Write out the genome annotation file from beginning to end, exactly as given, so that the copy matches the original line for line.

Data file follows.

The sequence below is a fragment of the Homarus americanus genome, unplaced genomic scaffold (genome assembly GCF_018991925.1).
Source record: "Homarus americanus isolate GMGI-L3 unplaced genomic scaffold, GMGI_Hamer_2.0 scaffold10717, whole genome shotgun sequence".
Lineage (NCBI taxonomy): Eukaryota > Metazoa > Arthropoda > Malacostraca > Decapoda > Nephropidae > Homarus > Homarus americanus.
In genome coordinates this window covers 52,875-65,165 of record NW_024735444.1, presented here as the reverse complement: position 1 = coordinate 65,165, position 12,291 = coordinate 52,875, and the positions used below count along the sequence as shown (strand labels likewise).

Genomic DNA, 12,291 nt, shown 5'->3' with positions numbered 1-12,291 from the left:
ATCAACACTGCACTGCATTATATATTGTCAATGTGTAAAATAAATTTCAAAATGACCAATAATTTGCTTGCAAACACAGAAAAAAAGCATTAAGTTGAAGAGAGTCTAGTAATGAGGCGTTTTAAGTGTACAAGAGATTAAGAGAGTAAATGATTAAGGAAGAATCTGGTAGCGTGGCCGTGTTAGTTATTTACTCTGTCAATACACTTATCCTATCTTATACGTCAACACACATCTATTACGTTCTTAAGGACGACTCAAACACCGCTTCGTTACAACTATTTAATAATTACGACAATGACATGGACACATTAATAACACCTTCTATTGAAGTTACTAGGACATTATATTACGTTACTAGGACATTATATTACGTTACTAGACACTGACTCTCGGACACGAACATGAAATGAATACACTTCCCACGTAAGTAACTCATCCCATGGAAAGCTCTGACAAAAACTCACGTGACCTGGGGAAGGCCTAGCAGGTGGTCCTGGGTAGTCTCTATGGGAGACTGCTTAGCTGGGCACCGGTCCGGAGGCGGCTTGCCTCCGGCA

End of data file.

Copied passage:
The sequence below is a fragment of the Homarus americanus genome, unplaced genomic scaffold (genome assembly GCF_018991925.1).
Source record: "Homarus americanus isolate GMGI-L3 unplaced genomic scaffold, GMGI_Hamer_2.0 scaffold10717, whole genome shotgun sequence".
Lineage (NCBI taxonomy): Eukaryota > Metazoa > Arthropoda > Malacostraca > Decapoda > Nephropidae > Homarus > Homarus americanus.
In genome coordinates this window covers 52,875-65,165 of record NW_024735444.1, presented here as the reverse complement: position 1 = coordinate 65,165, position 12,291 = coordinate 52,875, and the positions used below count along the sequence as shown (strand labels likewise).

Genomic DNA, 12,291 nt, shown 5'->3' with positions numbered 1-12,291 from the left:
ATCAACACTGCACTGCATTATATATTGTCAATGTGTAAAATAAATTTCAAAATGACCAATAATTTGCTTGCAAACACAGAAAAAAAGCATTAAGTTGAAGAGAGTCTAGTAATGAGGCGTTTTAAGTGTACAAGAGATTAAGAGAGTAAATGATTAAGGAAGAATCTGGTAGCGTGGCCGTGTTAGTTATTTACTCTGTCAATACACTTATCCTATCTTATACGTCAACACACATCTATTACGTTCTTAAGGACGACTCAAACACCGCTTCGTTACAACTATTTAATAATTACGACAATGACATGGACACATTAATAACACCTTCTATTGAAGTTACTAGGACATTATATTACGTTACTAGGACATTATATTACGTTACTAGACACTGACTCTCGGACACGAACATGAAATGAATACACTTCCCACGTAAGTAACTCATCCCATGGAAAGCTCTGACAAAAACTCACGTGACCTGGGGAAGGCCTAGCAGGTGGTCCTGGGTAGTCTCTATGGGAGACTGCTTAGCTGGGCACCGGTCCGGAGGCGGCTTGCCTCCGGCA